Humans can die from radiation on Mars. With the help of Nasa's "Curiosity" rover, a new research has released fresh information.

Radiation in Mars
[Rocks of Planet Mars/NASA]

Mars, being the earth's neighboring planet, holds a huge curiosity for humans. Nasa, the United States' space agency, hopes to send people to Mars for the first time in the 2030s, but one issue must be overcome before: radiation shielding for space travelers. Because Mars, unlike Earth, lacks a protective magnetic field and a substantial atmosphere, radiation from space can reach the planet's surface unimpeded. NASA's rovers, which are presently conducting study there, seem unconcerned about the radiation, but it may be lethal to people.

People planning to explore Mars in the future will need radiation shielding, preferably without having to transfer it the vast distance from Earth to the red planet. The rover "Curiosity," which recently identified a "weird structure" on Mars, appears to have solved this fundamental challenge. That is at least what a study based on data from the NASA rover "Curiosity" published in the journal Geophysical Research Letters suggests.

Radiation on Mars: Certain terrain formations can protect

The study, led by Guo Jingnan (China's University of Science and Technology) and an international research team, uses data from the Mars rover's Radiation Assessment Detector (RAD) sensor. It detects hazardous radiation on Mars, whether it is emitted by the sun or other sources. NASA has named Murray Buttes after one of the regions that RAD was able to measure in detail. The RAD sensor continued to collect data while “Curiosity” remained in this area for 13 days. These results, according to the research, demonstrate a reduction in radiation.

The quantity of radiation reduced by around 5% in the region of Murray Buttes ("butte" is an English word that means "hardness" - it is a rock that is more resistant to erosion than the surrounding area and hence less degraded). Now, five percent isn't much, but in a harsh environment like Mars, every reduction in radiation helps.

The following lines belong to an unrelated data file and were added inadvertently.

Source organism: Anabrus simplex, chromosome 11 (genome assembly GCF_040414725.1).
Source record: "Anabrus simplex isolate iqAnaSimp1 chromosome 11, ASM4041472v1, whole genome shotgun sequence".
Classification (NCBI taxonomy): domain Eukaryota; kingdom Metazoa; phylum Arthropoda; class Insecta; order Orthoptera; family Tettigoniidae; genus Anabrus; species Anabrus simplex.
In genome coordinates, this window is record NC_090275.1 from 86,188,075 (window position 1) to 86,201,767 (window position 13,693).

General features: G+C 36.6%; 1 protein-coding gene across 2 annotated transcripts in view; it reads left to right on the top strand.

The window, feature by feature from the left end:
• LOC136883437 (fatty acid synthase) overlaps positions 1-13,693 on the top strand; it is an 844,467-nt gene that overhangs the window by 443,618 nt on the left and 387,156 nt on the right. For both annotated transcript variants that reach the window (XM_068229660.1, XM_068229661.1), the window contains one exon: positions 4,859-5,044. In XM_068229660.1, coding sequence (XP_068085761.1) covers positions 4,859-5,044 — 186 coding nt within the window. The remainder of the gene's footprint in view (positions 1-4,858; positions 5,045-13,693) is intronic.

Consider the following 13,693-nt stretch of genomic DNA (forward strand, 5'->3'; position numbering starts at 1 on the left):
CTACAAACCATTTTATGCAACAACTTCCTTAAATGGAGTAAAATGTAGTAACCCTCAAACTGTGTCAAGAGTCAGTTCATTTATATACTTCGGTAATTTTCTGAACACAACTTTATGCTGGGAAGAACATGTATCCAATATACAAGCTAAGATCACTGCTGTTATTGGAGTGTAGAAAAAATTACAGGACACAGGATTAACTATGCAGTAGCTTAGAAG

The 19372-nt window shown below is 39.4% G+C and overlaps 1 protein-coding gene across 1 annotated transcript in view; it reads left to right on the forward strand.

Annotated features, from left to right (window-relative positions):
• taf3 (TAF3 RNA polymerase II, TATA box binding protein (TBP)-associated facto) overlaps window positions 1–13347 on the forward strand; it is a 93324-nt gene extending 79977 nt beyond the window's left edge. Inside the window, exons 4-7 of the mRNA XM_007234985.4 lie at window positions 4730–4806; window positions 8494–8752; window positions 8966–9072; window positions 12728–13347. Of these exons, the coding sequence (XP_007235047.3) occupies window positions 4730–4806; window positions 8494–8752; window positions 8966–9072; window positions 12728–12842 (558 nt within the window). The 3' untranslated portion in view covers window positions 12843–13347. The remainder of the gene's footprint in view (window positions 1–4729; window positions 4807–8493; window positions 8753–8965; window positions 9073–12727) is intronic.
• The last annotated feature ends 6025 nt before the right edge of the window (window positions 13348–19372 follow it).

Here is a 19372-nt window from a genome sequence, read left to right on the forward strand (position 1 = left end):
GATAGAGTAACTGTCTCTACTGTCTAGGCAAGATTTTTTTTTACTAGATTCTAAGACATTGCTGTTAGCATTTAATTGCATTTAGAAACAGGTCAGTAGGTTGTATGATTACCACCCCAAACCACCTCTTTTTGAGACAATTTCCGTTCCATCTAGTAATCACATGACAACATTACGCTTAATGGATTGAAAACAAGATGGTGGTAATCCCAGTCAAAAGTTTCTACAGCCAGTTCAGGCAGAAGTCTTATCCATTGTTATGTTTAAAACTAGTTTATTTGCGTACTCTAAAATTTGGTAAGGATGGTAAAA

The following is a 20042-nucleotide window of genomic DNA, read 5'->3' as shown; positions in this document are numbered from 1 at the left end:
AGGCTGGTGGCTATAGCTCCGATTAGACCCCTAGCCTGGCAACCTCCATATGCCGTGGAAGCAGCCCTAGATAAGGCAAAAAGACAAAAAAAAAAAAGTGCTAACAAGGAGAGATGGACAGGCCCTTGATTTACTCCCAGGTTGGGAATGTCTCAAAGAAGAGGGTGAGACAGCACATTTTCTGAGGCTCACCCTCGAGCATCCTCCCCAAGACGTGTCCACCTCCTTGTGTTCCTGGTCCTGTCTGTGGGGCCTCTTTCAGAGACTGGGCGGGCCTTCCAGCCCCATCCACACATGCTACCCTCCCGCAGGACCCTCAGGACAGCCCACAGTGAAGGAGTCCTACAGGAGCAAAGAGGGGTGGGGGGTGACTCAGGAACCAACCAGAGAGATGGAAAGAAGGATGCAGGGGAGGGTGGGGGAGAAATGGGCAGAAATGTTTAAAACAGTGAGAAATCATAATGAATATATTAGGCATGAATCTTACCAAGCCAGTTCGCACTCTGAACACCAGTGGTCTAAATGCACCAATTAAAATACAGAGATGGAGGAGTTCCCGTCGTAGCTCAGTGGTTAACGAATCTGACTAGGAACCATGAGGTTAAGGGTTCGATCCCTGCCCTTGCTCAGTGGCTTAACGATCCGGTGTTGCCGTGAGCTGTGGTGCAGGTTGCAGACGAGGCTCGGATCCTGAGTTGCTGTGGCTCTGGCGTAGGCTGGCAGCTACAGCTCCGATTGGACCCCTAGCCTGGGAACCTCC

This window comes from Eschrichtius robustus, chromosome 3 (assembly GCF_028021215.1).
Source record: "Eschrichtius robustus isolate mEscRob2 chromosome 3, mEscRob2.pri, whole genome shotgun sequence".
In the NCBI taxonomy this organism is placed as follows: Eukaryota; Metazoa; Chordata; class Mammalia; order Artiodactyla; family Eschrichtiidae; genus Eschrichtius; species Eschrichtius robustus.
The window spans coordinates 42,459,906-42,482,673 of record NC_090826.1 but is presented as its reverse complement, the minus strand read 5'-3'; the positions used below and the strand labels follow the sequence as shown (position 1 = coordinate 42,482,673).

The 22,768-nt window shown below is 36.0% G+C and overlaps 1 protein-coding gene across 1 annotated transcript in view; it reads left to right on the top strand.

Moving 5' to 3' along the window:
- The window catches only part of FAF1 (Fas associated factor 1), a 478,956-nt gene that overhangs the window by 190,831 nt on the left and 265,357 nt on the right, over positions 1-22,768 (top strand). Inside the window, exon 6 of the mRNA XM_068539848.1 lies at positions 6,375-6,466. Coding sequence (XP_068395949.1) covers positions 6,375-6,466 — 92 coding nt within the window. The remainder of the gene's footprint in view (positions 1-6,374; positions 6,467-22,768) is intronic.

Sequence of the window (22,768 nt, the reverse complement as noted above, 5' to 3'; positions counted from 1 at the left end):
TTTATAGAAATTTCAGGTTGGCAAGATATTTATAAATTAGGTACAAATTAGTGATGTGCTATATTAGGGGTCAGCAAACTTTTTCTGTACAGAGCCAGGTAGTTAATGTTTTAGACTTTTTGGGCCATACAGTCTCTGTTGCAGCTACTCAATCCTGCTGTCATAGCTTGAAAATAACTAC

On Mars, there are two forms of radiation: direct radiation from above, such as from the sun, and indirect radiation from space. As well as the indirect radiation reflected off Mars' surface. When it comes to indirect radiation, the RAD data also reveals something significant for future human studies on Mars: the surface characteristics on Mars that future humans can use to shield themselves from direct radiation can also enhance indirect radiation. So it's not enough to find a fortress and take refuge there - the indirect radiation might be amplified.

Radiation shielding of any kind, no matter how minor, aids space flight.

The new research adds to the complexity of understanding the radiation conditions on Mars. Aside from the conditions that affect radiation, there's also the distance between Mars and the sun to consider. Things that seem trivial, such as a person's height on Mars or the angle at which radiation enters the thin Martian atmosphere, can make a difference.

While the study does not provide a definitive answer to the radiation problem on Mars, it does suggest additional options for future space flight. Any natural radiation shielding found on Mars will very certainly be employed in future astronautical missions, or, as the journal Universe Today puts it, "detailed radiation maps that include the landscape might save lives."

The NASA rover "Perseverance" made history on Mars lately by being the first to gather a rock sample. Meanwhile, the "Perseverance" Mars helicopter surprises everyone and forces NASA to rethink its plans.

©Source: NASA/FR
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